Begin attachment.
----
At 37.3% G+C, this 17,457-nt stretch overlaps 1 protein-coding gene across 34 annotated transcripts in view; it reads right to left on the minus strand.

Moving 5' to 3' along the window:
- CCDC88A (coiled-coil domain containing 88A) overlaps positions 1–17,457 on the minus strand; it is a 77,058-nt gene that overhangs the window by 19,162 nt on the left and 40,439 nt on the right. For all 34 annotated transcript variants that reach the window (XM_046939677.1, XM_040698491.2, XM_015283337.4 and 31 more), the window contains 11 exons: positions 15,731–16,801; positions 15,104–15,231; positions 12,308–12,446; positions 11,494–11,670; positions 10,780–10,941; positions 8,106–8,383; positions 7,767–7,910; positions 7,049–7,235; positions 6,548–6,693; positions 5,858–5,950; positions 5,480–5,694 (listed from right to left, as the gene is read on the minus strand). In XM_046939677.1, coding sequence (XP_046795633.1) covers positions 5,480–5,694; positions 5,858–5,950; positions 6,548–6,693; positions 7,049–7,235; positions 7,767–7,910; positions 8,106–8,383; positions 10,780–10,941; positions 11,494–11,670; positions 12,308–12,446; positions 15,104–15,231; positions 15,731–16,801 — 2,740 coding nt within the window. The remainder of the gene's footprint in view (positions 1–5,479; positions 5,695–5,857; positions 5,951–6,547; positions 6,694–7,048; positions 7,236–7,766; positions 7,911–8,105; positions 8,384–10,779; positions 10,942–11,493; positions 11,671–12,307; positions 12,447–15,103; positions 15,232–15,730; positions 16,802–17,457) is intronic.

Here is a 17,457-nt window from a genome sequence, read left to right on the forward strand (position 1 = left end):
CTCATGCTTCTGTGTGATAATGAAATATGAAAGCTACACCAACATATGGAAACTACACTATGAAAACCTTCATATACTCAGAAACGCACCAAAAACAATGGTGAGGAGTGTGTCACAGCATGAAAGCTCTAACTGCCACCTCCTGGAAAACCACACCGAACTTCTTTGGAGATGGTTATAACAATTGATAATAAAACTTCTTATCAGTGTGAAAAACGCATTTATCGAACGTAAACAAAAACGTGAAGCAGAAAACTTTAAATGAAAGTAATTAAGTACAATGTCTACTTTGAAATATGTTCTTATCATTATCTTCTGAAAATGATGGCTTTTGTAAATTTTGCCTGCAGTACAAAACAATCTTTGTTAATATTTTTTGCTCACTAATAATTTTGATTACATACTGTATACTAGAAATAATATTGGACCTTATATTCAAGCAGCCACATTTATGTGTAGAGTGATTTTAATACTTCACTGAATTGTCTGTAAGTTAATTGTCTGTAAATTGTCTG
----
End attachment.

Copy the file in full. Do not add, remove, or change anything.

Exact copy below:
At 37.3% G+C, this 17,457-nt stretch overlaps 1 protein-coding gene across 34 annotated transcripts in view; it reads right to left on the minus strand.

Moving 5' to 3' along the window:
- CCDC88A (coiled-coil domain containing 88A) overlaps positions 1–17,457 on the minus strand; it is a 77,058-nt gene that overhangs the window by 19,162 nt on the left and 40,439 nt on the right. For all 34 annotated transcript variants that reach the window (XM_046939677.1, XM_040698491.2, XM_015283337.4 and 31 more), the window contains 11 exons: positions 15,731–16,801; positions 15,104–15,231; positions 12,308–12,446; positions 11,494–11,670; positions 10,780–10,941; positions 8,106–8,383; positions 7,767–7,910; positions 7,049–7,235; positions 6,548–6,693; positions 5,858–5,950; positions 5,480–5,694 (listed from right to left, as the gene is read on the minus strand). In XM_046939677.1, coding sequence (XP_046795633.1) covers positions 5,480–5,694; positions 5,858–5,950; positions 6,548–6,693; positions 7,049–7,235; positions 7,767–7,910; positions 8,106–8,383; positions 10,780–10,941; positions 11,494–11,670; positions 12,308–12,446; positions 15,104–15,231; positions 15,731–16,801 — 2,740 coding nt within the window. The remainder of the gene's footprint in view (positions 1–5,479; positions 5,695–5,857; positions 5,951–6,547; positions 6,694–7,048; positions 7,236–7,766; positions 7,911–8,105; positions 8,384–10,779; positions 10,942–11,493; positions 11,671–12,307; positions 12,447–15,103; positions 15,232–15,730; positions 16,802–17,457) is intronic.

Here is a 17,457-nt window from a genome sequence, read left to right on the forward strand (position 1 = left end):
CTCATGCTTCTGTGTGATAATGAAATATGAAAGCTACACCAACATATGGAAACTACACTATGAAAACCTTCATATACTCAGAAACGCACCAAAAACAATGGTGAGGAGTGTGTCACAGCATGAAAGCTCTAACTGCCACCTCCTGGAAAACCACACCGAACTTCTTTGGAGATGGTTATAACAATTGATAATAAAACTTCTTATCAGTGTGAAAAACGCATTTATCGAACGTAAACAAAAACGTGAAGCAGAAAACTTTAAATGAAAGTAATTAAGTACAATGTCTACTTTGAAATATGTTCTTATCATTATCTTCTGAAAATGATGGCTTTTGTAAATTTTGCCTGCAGTACAAAACAATCTTTGTTAATATTTTTTGCTCACTAATAATTTTGATTACATACTGTATACTAGAAATAATATTGGACCTTATATTCAAGCAGCCACATTTATGTGTAGAGTGATTTTAATACTTCACTGAATTGTCTGTAAGTTAATTGTCTGTAAATTGTCTG